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Canada Spike in deaths causes Yukon to declare overdose emergency

00:17  23 january  2022
00:17  23 january  2022 Source:   msn.com

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WHITEHORSE — The Yukon government has declared a substance-use health emergency after toxic drugs pushed overdose deaths to new peaks.

  Spike in deaths causes Yukon to declare overdose emergency © Provided by The Canadian Press

Health Minister Tracy-Anne McPhee said Thursday the drugs are killing people and creating a mental health crisis in every community in Yukon.

While the declaration doesn't provide the government with more powers, she said it does express a commitment to make the problem a priority and indicates the need for a co-ordinated response.

"And it is a call to all Yukoners to help with the responses and with the solutions going forward," she told a news conference. "It is also, I hope, a recognition of this as a health emergency, not as a criminal situation."

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Residents need to know that toxic drugs are in their communities and that it's not safe to use drugs alone, she said.

"Far too many are dying in our communities and here in Whitehorse," she said.

"There are no right words for news like this. It is truly heartbreaking."

Dr. Catherine Elliott, the acting chief medical health officer, said there were a record 23 deaths last year, a 475 per cent increase from 2019.

Statistics released last year showed the territory had the highest per capita opioid overdose death rate in Canada at 48.4 per 100,000 people.

Chief coroner Heather Jones said in the first weeks of this year four more deaths were confirmed, while three others are thought to be drug-related.

Toxicology reports show benzodiazepines, in combination with opioids, were factors in a significant number of the deaths, she said.

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"This is deadly. Many deaths have been attributed to cocaine and fentanyl combinations. Alcohol has also been found to be a factor in some of these deaths."


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Those affected include people in their 20s up to those in their 70s, Jones said.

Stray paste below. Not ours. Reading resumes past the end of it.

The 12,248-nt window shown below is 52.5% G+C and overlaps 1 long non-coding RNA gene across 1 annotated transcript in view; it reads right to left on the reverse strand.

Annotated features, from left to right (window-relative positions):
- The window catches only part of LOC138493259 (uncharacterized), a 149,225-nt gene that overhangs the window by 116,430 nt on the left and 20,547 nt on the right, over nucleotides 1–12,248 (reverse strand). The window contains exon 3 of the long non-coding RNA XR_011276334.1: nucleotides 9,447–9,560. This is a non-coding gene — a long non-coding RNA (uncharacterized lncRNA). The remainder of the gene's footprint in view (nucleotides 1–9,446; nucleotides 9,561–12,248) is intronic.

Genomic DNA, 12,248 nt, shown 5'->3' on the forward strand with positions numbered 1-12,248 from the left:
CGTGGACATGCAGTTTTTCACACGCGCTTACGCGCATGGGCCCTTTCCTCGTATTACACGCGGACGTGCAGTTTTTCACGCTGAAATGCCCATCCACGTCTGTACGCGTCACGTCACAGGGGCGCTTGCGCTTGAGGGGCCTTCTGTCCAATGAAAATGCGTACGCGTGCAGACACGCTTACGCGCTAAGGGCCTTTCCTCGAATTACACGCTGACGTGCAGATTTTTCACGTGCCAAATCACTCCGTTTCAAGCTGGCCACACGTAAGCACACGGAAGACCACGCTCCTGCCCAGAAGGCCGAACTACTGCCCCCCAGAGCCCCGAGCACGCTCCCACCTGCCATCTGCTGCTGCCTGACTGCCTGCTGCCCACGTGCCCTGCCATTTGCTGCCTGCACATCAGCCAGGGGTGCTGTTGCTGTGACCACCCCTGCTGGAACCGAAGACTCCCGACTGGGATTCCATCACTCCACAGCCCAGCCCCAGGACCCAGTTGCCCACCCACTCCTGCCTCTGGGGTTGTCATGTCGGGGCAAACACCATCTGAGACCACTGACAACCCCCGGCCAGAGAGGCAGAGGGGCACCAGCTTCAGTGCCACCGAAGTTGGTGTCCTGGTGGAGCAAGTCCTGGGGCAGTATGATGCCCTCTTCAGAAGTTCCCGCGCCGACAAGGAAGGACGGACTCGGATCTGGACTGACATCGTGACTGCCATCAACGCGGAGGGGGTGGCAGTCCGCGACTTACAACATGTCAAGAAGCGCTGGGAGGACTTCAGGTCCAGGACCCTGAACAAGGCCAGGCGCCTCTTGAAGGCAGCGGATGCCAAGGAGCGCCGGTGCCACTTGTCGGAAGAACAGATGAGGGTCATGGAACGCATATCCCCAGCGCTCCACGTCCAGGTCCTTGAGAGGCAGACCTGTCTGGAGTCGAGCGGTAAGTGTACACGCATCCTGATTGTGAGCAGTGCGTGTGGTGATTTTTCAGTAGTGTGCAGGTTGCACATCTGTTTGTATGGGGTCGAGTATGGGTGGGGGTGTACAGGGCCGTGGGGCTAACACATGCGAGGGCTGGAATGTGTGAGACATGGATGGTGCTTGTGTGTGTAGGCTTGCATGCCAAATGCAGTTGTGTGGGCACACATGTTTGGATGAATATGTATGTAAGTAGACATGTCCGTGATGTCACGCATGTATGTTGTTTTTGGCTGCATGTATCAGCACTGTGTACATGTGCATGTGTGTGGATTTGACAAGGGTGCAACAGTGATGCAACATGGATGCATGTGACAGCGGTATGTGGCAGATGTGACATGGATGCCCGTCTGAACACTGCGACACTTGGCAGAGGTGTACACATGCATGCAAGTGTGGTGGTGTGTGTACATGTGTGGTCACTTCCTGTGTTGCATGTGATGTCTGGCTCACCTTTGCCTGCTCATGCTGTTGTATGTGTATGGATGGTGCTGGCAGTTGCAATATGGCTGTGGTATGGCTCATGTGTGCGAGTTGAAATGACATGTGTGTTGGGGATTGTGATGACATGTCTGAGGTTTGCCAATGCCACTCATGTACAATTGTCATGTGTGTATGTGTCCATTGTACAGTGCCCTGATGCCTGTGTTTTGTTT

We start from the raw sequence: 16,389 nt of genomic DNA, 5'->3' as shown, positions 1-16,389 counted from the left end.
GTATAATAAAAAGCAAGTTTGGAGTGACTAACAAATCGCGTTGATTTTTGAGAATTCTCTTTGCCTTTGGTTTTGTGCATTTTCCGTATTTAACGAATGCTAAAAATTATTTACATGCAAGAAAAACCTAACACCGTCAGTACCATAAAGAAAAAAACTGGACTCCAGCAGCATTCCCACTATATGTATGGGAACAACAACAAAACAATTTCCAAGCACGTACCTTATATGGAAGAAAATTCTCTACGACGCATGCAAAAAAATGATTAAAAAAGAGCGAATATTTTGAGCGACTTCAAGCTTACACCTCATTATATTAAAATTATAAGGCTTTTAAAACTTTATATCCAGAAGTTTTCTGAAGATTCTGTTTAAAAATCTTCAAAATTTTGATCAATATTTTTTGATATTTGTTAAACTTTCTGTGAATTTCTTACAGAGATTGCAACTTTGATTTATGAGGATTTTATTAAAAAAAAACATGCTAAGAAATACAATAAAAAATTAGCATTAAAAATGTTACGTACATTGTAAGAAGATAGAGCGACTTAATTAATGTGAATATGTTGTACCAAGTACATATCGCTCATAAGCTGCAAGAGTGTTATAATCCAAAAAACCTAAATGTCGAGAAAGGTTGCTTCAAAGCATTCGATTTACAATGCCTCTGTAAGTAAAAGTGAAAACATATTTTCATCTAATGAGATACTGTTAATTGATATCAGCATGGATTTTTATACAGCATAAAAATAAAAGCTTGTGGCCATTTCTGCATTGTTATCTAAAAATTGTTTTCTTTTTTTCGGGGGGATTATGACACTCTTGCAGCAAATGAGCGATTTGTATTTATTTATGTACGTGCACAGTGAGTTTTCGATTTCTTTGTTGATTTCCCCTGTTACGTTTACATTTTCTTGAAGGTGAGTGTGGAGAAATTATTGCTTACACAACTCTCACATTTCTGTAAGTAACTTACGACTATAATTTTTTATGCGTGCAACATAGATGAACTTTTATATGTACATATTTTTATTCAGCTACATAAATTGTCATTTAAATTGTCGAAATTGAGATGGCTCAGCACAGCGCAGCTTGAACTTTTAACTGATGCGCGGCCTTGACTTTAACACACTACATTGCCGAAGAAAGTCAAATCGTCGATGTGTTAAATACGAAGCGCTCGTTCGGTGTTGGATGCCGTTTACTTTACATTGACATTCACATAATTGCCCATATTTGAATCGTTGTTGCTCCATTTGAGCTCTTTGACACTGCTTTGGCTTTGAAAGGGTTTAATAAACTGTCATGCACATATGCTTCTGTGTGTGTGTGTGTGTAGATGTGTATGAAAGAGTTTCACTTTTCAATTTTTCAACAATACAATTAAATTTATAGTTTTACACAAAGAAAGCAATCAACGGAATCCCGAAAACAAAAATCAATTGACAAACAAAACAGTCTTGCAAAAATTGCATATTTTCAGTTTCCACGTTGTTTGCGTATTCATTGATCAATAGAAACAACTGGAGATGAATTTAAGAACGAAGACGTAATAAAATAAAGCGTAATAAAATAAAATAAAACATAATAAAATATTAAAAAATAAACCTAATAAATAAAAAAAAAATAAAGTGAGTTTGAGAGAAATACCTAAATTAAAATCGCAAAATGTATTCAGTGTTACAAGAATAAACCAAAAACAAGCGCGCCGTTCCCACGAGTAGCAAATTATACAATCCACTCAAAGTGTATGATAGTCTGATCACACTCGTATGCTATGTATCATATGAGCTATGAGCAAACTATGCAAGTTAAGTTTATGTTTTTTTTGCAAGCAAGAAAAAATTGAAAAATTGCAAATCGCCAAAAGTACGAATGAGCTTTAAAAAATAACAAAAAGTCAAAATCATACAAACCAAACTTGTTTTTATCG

"When we narrow this down to the most vulnerable population, it appears to be men in their early 40s," she added.

McPhee said the government recognizes immediate action is necessary. A licensed practical nurse from the supervised consumption site will be at the Whitehorse emergency shelter during the day. The nurse will help promote the supervised consumption site, she said.

The government will also host a mental wellness summit in partnership with Yukon First Nations in the coming weeks, she said.

Access to treatment has been affected by COVID-19, she said, adding that physical distancing and other health measures used during the pandemic have isolated people.

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Government agencies will also work with Indigenous groups to reach out to those affected, McPhee said.

"I think that could be everything from ad hoc situations where individuals might spend time with elders and others, to full-blown treatment services availability in grounded trauma, informed care and counselling," she said.

"A co-ordinated priority response from this government and from our partners is new. It's not been done before."

RCMP Chief Supt. Scott Sheppard said he believes a solution could be found through better health measures, although housing, mental health and poverty are also issues that need to be addressed.

Enforcement remains important when used in conjunction with various health tools, he said.

"If we are insufficient in our enforcement activities, we will create a vacuum and we will leave the illegal drug trade to regulate itself," he said.

"In so doing, we will see an increase in violence. We will see an increase in deaths. We will probably see a return to shootings. And in all actuality, we will certainly see an increase in the amount of drugs in circulation."

Asked if the RCMP has enough enforcement resources, Sheppard replied: "We can always use more resources and I've said this since the first day I arrived here."

— By Hina Alam in Vancouver.

This report by The Canadian Press was first published Jan. 20, 2022.

The Canadian Press

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